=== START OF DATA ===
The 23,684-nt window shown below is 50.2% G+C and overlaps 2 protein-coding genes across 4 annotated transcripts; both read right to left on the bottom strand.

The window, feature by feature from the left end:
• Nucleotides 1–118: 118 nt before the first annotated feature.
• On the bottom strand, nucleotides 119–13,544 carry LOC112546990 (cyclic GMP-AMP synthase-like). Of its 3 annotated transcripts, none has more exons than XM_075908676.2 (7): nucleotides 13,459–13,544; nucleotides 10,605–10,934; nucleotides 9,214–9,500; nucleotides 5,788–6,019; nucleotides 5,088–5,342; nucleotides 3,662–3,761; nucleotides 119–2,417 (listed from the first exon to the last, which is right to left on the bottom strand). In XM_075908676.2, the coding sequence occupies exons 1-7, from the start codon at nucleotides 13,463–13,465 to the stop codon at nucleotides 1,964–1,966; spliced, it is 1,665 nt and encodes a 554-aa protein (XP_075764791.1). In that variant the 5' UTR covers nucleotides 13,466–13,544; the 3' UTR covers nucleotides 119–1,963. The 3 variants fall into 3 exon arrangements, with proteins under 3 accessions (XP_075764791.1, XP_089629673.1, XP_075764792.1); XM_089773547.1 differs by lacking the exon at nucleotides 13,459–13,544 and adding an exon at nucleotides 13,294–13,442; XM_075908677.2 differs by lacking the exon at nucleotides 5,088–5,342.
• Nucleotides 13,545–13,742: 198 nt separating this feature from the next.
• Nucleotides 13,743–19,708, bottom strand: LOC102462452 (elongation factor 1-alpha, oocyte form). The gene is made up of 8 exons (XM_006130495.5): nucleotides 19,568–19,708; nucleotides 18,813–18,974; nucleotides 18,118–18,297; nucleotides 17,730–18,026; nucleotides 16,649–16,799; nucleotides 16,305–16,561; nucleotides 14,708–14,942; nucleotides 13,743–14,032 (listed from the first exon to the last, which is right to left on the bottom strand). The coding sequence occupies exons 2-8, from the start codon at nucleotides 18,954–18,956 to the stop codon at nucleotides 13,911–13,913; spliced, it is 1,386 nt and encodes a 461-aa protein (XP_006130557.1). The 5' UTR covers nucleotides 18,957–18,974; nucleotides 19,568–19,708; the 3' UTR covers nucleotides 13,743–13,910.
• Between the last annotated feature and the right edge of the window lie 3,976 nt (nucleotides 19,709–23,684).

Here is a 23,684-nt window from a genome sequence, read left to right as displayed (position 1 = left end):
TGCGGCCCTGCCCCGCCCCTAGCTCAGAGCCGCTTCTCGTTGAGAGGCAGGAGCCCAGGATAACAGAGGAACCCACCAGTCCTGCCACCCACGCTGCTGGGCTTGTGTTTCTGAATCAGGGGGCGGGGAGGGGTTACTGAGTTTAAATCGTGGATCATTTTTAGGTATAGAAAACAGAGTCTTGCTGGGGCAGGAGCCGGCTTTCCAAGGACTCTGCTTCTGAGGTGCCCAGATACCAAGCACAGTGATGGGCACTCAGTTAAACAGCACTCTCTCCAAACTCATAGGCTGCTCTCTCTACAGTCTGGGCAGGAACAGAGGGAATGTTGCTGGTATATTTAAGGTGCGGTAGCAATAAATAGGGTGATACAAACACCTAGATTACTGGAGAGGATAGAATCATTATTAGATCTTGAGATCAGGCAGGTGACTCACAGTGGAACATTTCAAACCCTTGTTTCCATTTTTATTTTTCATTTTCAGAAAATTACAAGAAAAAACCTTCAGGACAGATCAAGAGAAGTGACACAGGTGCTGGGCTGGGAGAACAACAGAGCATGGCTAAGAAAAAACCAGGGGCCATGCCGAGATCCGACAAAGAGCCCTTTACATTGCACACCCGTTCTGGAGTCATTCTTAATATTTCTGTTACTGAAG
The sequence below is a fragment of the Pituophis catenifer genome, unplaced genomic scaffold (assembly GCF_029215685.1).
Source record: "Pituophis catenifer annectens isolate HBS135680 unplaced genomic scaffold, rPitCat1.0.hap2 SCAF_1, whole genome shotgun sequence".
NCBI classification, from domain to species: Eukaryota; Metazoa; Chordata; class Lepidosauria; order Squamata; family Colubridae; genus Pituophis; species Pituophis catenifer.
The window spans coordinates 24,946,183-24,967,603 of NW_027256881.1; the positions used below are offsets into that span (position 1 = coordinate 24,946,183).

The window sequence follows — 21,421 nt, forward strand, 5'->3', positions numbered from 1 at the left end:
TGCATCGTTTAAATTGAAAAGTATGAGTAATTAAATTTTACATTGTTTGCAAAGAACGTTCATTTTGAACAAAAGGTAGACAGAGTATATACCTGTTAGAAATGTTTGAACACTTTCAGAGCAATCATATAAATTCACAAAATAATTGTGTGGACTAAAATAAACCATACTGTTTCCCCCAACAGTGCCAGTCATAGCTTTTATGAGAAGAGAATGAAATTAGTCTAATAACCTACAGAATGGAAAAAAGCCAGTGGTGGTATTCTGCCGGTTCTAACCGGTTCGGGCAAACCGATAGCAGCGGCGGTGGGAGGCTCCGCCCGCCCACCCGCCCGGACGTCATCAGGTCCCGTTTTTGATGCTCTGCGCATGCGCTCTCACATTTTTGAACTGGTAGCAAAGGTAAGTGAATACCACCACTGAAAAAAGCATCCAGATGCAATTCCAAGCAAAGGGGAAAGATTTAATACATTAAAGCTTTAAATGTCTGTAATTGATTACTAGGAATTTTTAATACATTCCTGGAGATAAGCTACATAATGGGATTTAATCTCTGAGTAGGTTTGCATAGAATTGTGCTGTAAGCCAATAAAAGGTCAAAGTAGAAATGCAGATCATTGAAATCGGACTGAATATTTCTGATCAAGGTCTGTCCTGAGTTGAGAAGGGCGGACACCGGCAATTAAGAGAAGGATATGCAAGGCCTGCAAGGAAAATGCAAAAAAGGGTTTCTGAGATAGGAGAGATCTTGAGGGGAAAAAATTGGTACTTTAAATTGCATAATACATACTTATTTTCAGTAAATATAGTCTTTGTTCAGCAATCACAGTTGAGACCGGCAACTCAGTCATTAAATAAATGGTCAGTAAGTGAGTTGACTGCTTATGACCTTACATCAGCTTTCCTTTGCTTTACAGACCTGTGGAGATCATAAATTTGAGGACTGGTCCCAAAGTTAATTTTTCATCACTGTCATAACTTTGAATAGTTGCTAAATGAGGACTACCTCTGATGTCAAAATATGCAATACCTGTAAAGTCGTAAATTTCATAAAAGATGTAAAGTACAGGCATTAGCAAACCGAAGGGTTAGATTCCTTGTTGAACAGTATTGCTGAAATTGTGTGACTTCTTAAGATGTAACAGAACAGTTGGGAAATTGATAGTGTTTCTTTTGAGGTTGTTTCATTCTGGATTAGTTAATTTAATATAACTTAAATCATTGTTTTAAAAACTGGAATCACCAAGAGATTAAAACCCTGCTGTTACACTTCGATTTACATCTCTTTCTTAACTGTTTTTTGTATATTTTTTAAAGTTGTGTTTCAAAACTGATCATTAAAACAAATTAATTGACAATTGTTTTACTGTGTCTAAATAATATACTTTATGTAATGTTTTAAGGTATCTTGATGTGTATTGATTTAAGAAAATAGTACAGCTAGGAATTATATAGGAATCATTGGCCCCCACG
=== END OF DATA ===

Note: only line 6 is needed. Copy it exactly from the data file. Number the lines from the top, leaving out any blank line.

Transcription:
• Nucleotides 13,743–19,708, bottom strand: LOC102462452 (elongation factor 1-alpha, oocyte form). The gene is made up of 8 exons (XM_006130495.5): nucleotides 19,568–19,708; nucleotides 18,813–18,974; nucleotides 18,118–18,297; nucleotides 17,730–18,026; nucleotides 16,649–16,799; nucleotides 16,305–16,561; nucleotides 14,708–14,942; nucleotides 13,743–14,032 (listed from the first exon to the last, which is right to left on the bottom strand). The coding sequence occupies exons 2-8, from the start codon at nucleotides 18,954–18,956 to the stop codon at nucleotides 13,911–13,913; spliced, it is 1,386 nt and encodes a 461-aa protein (XP_006130557.1). The 5' UTR covers nucleotides 18,957–18,974; nucleotides 19,568–19,708; the 3' UTR covers nucleotides 13,743–13,910.